St. Nicholas for April.

Lyons Weekly Mirror – (Lyons, Iowa) Mar 24, 1877

“Aperl Fool!” My What Fun

March 31, 2010


MANDY JANE! where did you git
That awful smut upon your nose?
Jimmy Jones, you’ve tored a hole
In that bran’ new suit o’close!
Ann Eliza, there’s your beau
Comin’ here, I do declare,
An’ he’ll never come agin
If he sees that head o’hair.”

So Jane, with harsh endeavor,
Rubs her spotless nose’s end;
And Jimmy Jones, to see the hole,
Doth twist and turn and bend;
While Ann Eliza flies upstairs
As fast as she can run —
“Aperl fool!” cries little Joe.
My, what fun!

Not a thing in all the house
All day long is fit to eat;
Salt is in the sugar bowl,
Sugar sprinkled on the meat.
“Ma, a han’sum lady’s called,
Wants to speak alone to pa.”
“Pa, the preacher’s in the parlor,
An’ he heard you scoldin’ ma.”

Letters come with nothing in;
Door-bells jingle — no one’s there!
And before you take a seat
You had better test the chair.
Hither, thither, helter-skelter,
Flushed and wrathful, rush and run —
“Aperl fool!” cries little Joe.
My, what fun!

Mrs. George Archibald, in Judge.

The Carroll Herald – Mar 26, 1890

First of April Folly

March 31, 2010


Time Honored Observances of All Fools’ Day.


How Our English, French and German Cousins Celebrate the Day — Washing the White Lions — Barnum’s Famous Hoax, Some Familiar Tricks.

Foolery, sir, doth walk about the orb.
— “Twelfth Night.”

The young American lustily shouts when he has begun the first day of April by playing some joke on Tommy Jones, next door:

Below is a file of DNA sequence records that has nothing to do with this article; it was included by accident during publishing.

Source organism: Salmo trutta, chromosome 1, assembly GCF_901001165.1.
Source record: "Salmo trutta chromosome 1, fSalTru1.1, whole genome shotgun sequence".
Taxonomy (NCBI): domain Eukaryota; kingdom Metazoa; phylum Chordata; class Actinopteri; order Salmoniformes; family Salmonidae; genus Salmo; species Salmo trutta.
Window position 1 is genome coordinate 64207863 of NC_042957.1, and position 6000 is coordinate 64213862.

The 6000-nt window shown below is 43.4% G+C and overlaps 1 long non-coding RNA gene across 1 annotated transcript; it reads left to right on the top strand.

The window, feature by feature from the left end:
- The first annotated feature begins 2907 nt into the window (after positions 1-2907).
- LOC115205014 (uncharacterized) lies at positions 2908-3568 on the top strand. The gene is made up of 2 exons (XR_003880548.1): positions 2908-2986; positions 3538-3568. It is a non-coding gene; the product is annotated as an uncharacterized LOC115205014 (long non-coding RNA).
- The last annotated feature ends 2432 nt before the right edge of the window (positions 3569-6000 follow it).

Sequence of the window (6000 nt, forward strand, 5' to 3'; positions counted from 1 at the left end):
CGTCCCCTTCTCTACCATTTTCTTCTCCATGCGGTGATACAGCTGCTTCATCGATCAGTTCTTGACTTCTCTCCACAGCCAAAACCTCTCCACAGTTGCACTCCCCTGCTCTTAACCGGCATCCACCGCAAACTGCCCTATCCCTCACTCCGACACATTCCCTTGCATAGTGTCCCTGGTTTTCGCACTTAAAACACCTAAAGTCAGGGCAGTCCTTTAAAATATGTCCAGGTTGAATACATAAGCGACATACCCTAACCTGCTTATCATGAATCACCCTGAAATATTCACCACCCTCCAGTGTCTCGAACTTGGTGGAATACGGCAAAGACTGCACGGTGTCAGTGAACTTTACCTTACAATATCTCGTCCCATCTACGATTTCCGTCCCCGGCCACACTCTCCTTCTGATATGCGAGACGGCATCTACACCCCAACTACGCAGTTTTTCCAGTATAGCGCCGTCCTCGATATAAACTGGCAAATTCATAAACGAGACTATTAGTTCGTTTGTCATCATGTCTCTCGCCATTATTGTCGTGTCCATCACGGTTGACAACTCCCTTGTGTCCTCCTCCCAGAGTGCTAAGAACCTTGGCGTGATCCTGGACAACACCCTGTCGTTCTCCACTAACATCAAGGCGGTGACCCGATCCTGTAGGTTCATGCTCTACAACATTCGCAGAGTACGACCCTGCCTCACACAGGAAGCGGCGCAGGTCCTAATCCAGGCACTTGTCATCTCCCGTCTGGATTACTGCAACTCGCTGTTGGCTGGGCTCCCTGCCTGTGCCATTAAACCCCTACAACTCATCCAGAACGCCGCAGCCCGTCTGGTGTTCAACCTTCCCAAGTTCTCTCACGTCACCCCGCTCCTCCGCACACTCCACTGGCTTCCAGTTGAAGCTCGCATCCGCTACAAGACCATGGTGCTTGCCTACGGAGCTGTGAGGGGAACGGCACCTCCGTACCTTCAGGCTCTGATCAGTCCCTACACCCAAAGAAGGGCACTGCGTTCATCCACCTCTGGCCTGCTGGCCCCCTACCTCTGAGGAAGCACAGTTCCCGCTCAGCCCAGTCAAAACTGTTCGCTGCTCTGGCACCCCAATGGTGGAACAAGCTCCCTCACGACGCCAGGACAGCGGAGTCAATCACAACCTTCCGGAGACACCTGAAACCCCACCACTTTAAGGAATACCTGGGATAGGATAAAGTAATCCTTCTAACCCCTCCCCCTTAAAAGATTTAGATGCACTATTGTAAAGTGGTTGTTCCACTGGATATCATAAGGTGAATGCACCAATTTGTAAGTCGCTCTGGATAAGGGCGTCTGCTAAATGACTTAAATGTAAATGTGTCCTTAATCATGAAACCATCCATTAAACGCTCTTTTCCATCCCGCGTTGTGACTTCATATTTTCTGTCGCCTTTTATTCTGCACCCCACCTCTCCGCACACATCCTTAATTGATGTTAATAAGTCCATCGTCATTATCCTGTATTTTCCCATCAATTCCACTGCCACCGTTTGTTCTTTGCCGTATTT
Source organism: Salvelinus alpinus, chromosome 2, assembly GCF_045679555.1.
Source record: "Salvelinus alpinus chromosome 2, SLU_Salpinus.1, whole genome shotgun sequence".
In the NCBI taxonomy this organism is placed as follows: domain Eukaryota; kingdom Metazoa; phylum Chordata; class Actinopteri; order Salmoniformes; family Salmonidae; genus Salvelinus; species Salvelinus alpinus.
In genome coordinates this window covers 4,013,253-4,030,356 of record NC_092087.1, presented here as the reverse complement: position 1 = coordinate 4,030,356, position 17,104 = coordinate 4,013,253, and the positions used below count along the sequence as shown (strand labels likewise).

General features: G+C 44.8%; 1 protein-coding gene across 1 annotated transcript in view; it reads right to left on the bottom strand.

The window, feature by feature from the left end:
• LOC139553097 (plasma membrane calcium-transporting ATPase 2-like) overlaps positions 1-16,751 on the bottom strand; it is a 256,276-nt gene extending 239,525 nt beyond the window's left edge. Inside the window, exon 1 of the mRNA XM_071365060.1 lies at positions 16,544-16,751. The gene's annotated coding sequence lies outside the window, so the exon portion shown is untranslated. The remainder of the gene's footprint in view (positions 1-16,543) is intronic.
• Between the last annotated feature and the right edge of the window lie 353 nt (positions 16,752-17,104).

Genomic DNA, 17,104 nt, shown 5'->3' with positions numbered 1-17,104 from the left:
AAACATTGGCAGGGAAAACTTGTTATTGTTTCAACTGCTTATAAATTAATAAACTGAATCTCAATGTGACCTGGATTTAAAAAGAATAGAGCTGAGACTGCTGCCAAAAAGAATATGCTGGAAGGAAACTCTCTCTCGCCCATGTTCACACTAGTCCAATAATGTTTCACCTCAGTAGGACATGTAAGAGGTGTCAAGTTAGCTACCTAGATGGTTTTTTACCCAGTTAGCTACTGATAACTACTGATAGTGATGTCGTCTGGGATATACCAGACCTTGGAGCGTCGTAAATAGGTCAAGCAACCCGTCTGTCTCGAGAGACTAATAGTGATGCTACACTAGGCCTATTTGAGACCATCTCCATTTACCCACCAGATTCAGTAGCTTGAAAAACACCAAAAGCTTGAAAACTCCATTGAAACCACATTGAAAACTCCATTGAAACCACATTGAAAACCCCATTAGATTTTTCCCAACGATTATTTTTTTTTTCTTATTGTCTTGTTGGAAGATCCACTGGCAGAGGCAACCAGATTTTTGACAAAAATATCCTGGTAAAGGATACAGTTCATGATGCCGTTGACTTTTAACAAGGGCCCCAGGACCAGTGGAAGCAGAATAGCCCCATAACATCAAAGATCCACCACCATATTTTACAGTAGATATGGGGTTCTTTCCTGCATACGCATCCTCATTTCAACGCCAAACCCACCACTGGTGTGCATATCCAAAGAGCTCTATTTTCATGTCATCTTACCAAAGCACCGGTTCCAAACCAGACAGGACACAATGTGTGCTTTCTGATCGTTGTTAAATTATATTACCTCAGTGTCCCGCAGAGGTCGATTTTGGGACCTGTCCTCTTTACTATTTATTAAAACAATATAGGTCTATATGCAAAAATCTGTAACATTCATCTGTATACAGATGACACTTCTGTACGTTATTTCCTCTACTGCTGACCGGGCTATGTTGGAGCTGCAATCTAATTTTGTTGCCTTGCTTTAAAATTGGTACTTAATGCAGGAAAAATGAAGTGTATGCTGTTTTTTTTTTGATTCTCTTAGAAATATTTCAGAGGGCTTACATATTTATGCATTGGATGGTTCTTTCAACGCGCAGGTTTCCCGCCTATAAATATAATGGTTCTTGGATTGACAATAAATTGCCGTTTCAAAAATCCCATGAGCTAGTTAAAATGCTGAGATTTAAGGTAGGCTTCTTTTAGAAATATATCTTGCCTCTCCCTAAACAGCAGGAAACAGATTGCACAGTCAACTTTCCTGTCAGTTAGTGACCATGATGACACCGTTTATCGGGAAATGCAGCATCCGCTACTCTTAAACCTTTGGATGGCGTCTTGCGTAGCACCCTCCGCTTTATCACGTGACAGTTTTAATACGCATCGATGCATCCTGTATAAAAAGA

April fool! Go to school!
Tell the teacher you’re a fool!

He fondly imagines that he is doing something very original as well as witty. While we will not question the wit of his retort facetious, it may be well enough to inform him that he does not have a monopoly of this kind of humor.

All around the wide world young jokers are having the same sort of fun with their unsuspecting and gullible companions. Little Johnny Bull bellows out his “April fool” in the same familiar phrase, while young Sandy hoots it in Scotch, only he calls it “gouk” instead of “fool.” Little towheaded Fritz runs through the streets of his German village and shouts a guttural rhyme which goes:

Mach d’ Augon zu.

and which means, “April cow, shut your eyes.”

The French boys play jokes too. And when a comrade comes from the harness shop, where he has been sent for “strap oil,” they greet him with cries of “Poisson d’Avril!” which, to give a liberal translation, means that he is a “silly fish,” although literally it means “fish of April.”

Older people of other countries, as well as Americans who are no longer young, take advantage of April fool day to play sill tricks. The Germans go about it in a heavy, clumsy sort of way, but their native characteristics bar out anything which is not conceived in a good humor and which cannot be received in the same way. With phlegmatic earnestness they send each other on fruitless errands and laugh in a hearty, whole souled way when the victim is told that he has made an “April narr” of himself.